Friday, June 18, 2010


You know, I had had different plans for how I was going to spend my life at this point of my life...and it wasn't to continually rehash middle school math. Sigh. Below is a photo of Michael beginning summer math tutorial to catch up with the standards of his new school in the Fall. It's been interesting (euphemism for frustrating) teaching math to Michael -- if you show Michael how to do one exercise, and the next 99 exercises are similar in structure, he will do the next 99 all correctly. But, the next day, he won't necessarily remember how to do the same type of problem, which means he is not always getting the concept of the math. He is the best mimic and copy-er which, if one thinks about it, has been one of his ways of surviving his prior orphanage-life (to copy, to blend in...). Now, we have to teach Michael by not just teaching subject-content but also to gear his brain to conceptualize versus to (simply) copy. The issue is not simply one of math but also one of culture.

Conceptualization, of course, is often the dividing line between the greats and the ... crowd. If, for example, you take a look at Vermeer's painting "The Girl With a Wine Glass," you might see just another domestic scene of an interior with a painting hanging on one wall. But if you click on the link and go through the right-side explanations by Vermeer expert Arthur Wheelock, you'll see reference to "the careful placing of the upright ancestral portrait between the two male figures focus(ing) on the artist's concerns for the lack of moral constraint in contemporary life. The rigid pose and somber treatment of this passage enhances its none-too subtle admonitory message." Keep going through the prose about this painting and you'll see the layers of complexity in Vermeer's conceptualization of a painting of "a girl with a wine glass" (and one reason I honor it through SILK EGG).

I've always been lousy at math. So I used to think it ironic that I had an international banking career when, without the calculator, I couldn't ever resolve many math problems. But what I then observed (and I guess my prior employers realized) is that the ability to resolve math problems is something. But more valuable at times is the ability to frame the math question. Ultimately, management is an art and it's one reason why artists (or those with artistic leanings) often end up being great corporate managers (one of my favorite CEOs is one I met who had poetry books on his shelves in addition to business tomes). In both the arts and business, answering an inherited question is always easier than framing the next (apt) question.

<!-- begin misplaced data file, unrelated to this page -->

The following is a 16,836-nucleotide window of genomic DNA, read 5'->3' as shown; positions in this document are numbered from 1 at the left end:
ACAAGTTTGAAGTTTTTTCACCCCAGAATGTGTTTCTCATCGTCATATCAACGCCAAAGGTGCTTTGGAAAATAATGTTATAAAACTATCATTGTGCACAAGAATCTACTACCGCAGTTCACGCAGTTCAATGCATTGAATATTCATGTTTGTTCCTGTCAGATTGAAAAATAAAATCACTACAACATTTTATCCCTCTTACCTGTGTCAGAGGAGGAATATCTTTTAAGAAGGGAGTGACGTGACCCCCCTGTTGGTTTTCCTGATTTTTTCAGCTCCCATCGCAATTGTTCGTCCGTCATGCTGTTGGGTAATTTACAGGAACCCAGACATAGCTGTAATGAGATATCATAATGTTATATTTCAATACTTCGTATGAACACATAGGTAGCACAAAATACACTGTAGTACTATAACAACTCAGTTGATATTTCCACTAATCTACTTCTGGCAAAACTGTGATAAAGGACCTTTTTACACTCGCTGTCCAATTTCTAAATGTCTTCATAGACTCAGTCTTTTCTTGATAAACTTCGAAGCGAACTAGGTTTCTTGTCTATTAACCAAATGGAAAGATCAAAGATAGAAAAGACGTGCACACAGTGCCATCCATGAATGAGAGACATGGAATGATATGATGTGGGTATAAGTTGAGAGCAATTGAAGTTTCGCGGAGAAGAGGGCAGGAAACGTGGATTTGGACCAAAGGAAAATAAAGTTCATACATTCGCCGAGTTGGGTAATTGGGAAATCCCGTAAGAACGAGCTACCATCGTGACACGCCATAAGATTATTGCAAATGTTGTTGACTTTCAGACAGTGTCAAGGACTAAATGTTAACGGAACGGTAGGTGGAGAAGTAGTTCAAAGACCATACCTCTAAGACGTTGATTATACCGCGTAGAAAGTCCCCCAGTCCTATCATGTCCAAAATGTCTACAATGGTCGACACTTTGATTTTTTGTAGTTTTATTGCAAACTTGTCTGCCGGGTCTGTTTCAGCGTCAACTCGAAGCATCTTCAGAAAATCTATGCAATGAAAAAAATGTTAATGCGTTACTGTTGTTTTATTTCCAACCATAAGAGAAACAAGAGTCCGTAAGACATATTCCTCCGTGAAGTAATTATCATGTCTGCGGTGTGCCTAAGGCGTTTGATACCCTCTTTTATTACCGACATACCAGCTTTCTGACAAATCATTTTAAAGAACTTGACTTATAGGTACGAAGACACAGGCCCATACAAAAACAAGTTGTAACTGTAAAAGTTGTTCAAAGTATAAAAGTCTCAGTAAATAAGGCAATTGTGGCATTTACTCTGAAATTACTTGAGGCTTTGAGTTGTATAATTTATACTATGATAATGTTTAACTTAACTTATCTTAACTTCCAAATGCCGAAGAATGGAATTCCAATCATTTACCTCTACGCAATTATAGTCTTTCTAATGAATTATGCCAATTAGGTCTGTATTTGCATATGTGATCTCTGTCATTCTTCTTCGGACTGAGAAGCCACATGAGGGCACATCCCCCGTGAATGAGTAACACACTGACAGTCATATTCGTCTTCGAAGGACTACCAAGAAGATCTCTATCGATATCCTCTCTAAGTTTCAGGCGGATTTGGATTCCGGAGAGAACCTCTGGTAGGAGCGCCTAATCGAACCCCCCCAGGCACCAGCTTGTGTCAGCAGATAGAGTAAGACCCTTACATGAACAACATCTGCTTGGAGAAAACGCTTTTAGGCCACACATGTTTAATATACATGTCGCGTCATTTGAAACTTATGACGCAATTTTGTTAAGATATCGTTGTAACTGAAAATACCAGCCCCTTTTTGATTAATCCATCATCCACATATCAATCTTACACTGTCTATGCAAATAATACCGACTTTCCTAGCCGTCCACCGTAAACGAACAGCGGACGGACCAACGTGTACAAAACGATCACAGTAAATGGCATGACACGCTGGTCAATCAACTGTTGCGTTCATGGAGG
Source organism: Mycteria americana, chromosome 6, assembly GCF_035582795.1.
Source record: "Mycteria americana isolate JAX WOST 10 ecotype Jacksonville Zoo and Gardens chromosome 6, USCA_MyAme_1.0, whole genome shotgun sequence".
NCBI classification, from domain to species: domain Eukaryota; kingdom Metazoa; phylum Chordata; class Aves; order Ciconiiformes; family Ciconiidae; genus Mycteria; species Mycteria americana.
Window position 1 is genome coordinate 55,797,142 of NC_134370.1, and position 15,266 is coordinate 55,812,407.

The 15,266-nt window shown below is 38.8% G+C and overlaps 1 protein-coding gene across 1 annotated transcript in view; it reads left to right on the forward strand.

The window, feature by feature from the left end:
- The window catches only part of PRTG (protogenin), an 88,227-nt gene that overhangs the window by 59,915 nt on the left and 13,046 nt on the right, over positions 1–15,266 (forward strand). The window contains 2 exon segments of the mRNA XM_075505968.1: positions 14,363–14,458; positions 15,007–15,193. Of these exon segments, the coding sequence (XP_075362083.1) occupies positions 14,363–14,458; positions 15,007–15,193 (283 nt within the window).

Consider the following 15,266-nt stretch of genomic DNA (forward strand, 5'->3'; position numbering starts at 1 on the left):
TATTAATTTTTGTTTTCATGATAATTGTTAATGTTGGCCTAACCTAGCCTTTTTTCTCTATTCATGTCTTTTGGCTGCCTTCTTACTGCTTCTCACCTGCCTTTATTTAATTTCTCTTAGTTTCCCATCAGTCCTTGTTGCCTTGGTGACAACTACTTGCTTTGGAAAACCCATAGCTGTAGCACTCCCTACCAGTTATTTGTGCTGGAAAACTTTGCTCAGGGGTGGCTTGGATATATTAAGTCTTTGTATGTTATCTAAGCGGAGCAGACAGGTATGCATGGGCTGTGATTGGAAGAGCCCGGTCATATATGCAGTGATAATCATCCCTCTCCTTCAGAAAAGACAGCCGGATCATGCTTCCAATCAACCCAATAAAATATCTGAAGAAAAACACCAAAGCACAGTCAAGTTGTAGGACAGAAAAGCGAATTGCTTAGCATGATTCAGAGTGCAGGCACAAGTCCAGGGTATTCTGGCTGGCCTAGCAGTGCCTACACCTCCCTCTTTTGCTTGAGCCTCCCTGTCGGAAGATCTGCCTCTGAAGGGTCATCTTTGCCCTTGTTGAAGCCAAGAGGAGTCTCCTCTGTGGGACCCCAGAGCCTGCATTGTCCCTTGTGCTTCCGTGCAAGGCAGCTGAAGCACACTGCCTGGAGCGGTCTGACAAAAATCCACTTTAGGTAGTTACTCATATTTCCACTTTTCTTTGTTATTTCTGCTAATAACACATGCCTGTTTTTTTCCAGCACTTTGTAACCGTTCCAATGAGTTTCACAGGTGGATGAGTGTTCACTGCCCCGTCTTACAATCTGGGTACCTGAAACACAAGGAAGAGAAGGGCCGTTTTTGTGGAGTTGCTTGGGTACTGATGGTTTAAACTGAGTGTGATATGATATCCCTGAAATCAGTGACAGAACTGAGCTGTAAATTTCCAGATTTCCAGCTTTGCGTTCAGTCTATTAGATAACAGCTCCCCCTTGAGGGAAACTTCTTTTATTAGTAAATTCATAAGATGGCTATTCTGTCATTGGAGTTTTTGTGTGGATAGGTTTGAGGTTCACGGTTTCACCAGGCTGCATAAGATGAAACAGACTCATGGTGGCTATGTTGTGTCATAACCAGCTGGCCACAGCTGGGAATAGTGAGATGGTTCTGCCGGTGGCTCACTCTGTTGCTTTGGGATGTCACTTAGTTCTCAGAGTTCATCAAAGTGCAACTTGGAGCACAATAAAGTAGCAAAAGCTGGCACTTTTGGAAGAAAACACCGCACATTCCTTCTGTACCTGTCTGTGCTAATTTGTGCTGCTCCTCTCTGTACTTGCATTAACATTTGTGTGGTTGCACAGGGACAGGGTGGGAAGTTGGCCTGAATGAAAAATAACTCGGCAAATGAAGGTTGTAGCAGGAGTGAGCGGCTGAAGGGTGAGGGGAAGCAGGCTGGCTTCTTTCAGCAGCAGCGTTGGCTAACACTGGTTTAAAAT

So should artists take over corporations? Based on many recent examples, how could artists do worse than the monkeys who successfully clambered up the corporate ladders, yah?

But I've also observed how many artists find it difficult to respond to a question often asked in bottom-line oriented businesses: WHAT'S THE BOTTOM LINE?

On one level, the artistic mindset -- if it is one coming from being as open and expansive as possible -- would have to be re-geared to be able to focus on and privilege a certain matter in order to determine a "bottom line".

What I've observed is that in both the arts and the corporate sector, it's the combination of a fluid mindset that also can hone into what's important at a particular point of time (that bottom line) that can generate "successes."

This next paragraph was then going to share the secret for making a million dollars in a million seconds. Sadly, that will have to await another day as I now must go instead to prepare a fractions tutorial for Michael...

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